They don’t get very much attention now, but the big #FordLTD
was a staple of 1970s America; typically a top five seller and often vying with the full-size Chevys for the top spot early in the decade. The LTD had first appeared in 1965 as a luxury option package on the Galaxie 500, quickly becoming a popular stand-alone model. Although there had always been loaded full-size Fords, the LTD resonated as a “luxury” car; with standard equipment not previously the province of “regular” Fords.
The LTD quickly supplanted the Galaxie 500 as Ford’s top spec car. After the big Fords were redesigned and enlarged for 1969 (major style updates came in 1971 and 1973), the Galaxie was gradually de-emphasized and dropped after 1974. At the bottom end of the lineup, the Custom 500 remained for buyers who wanted a no-frills “standard size” car; but these too faded away as smaller vehicles displaced “economy full sizes” as the big cars got bigger. “No frills” big cars were the first casualty of Opec 1, and Custom 500s were fleet only after 1975.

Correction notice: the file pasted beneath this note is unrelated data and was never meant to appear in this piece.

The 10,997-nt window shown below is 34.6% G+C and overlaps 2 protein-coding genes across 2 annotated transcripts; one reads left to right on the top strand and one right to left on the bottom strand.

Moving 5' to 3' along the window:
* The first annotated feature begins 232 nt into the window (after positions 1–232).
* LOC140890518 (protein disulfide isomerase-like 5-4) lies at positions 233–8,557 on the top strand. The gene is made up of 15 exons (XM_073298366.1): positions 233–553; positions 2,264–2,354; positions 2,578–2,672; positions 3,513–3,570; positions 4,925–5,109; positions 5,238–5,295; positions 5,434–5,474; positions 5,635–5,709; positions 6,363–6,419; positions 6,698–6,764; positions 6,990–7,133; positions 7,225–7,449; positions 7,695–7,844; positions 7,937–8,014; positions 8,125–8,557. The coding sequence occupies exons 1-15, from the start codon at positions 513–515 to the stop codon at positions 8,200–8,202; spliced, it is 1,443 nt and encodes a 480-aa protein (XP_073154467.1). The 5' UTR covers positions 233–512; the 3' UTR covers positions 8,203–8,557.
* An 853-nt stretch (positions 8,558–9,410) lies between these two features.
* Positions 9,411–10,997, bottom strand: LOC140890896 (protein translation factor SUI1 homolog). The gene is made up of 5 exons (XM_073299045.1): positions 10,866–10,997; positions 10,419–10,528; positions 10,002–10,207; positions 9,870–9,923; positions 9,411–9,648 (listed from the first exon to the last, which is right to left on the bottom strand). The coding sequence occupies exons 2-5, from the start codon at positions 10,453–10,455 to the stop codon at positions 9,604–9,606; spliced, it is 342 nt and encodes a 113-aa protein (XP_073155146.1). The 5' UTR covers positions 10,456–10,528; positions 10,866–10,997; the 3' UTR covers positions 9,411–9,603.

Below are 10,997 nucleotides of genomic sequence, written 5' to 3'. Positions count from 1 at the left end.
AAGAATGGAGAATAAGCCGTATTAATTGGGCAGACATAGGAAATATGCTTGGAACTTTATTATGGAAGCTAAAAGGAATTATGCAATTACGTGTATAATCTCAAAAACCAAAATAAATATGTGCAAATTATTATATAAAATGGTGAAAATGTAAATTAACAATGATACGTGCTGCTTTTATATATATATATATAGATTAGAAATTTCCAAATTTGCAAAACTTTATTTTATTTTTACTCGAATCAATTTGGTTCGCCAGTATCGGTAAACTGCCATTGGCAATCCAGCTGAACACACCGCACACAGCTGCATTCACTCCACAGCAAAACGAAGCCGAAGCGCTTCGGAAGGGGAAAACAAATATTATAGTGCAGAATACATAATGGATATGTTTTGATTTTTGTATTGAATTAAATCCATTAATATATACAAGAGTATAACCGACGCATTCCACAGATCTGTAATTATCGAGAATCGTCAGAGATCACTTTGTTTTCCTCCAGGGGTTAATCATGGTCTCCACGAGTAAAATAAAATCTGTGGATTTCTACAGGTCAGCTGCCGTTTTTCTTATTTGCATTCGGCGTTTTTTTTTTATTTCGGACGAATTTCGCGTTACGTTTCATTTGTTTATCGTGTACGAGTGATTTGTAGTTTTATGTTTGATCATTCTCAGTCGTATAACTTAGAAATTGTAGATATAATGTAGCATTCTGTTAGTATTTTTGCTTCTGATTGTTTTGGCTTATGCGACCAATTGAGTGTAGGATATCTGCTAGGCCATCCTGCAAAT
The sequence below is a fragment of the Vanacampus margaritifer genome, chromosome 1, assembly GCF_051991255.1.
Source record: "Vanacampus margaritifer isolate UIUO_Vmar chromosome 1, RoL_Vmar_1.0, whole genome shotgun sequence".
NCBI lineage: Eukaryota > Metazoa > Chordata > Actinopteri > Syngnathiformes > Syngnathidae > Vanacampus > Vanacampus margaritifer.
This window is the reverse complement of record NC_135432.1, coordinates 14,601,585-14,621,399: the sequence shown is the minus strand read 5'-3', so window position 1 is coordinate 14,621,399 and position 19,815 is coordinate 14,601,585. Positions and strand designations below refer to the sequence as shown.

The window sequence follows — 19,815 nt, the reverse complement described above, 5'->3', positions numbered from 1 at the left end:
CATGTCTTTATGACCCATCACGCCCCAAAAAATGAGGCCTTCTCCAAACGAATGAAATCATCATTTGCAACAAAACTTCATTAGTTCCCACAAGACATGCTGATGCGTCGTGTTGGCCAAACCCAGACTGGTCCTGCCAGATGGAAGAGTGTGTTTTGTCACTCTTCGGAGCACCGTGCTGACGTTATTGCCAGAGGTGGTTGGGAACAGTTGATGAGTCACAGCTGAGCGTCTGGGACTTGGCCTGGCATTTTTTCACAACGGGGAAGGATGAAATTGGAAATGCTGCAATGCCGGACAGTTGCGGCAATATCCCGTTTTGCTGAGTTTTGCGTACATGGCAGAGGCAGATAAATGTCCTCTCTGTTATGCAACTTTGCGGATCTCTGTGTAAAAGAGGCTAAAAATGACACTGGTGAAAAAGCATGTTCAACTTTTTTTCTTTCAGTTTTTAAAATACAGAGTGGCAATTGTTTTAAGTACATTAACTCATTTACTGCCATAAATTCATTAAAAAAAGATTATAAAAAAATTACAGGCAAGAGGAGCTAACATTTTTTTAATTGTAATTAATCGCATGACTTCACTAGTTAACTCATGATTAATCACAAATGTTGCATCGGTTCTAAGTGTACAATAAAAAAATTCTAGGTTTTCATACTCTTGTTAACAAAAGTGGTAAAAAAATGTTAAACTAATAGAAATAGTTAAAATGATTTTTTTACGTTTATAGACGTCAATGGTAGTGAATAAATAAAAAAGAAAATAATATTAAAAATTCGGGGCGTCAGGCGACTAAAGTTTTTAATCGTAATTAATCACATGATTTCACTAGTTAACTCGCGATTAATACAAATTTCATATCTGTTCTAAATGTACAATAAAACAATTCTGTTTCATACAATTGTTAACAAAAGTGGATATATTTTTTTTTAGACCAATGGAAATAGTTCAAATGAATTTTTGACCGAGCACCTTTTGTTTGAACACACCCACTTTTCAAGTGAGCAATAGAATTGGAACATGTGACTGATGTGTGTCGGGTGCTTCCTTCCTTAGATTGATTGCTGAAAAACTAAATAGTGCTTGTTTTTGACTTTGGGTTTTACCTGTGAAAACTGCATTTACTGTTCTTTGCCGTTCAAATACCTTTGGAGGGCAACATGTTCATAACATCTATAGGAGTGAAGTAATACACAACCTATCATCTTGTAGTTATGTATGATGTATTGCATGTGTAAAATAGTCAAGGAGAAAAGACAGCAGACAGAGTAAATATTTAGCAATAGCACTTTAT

But in the Alfred P. Sloan model, you still need a ladder of models - so instead of having Custom/Galaxie/LTD, the 1975-78 lineup had LTD, LTD Brougham, and LTD Landau (intro. 1975) in escalating levels of opulence. The gas crisis took a big bite out of sales - plunging from ~950K sales in 1973 to ~391K in ’75; but memories faded quickly. Sales were up to ~465K in 1976; the last year that of the big 3 fielded really massive full-sizers. Even the lightest ’76 LTD was ~4,300 lbs., 224” (5.7M) long, and nearly 80” (2M) wide; all were V8s (302, 351, 400, 460). The cars got terrible MPG but were often reliable and tough, though all 1970s Fords tended to rust.
Big and comfy, they were not to be hustled - LTD’s were often seen flailing around in the hands of TV henchmen in shows like “The Rockford Files,” but they were built to be comfy middle class cars, not sports cars. When GM downsized its big cars in 1977, Ford’s own program was 2 years from completion - so it specifically advertised the size of the aging design as an advantage (the market preferred the GMs); but undercut itself by also offering the LTD II on the former Torino chassis.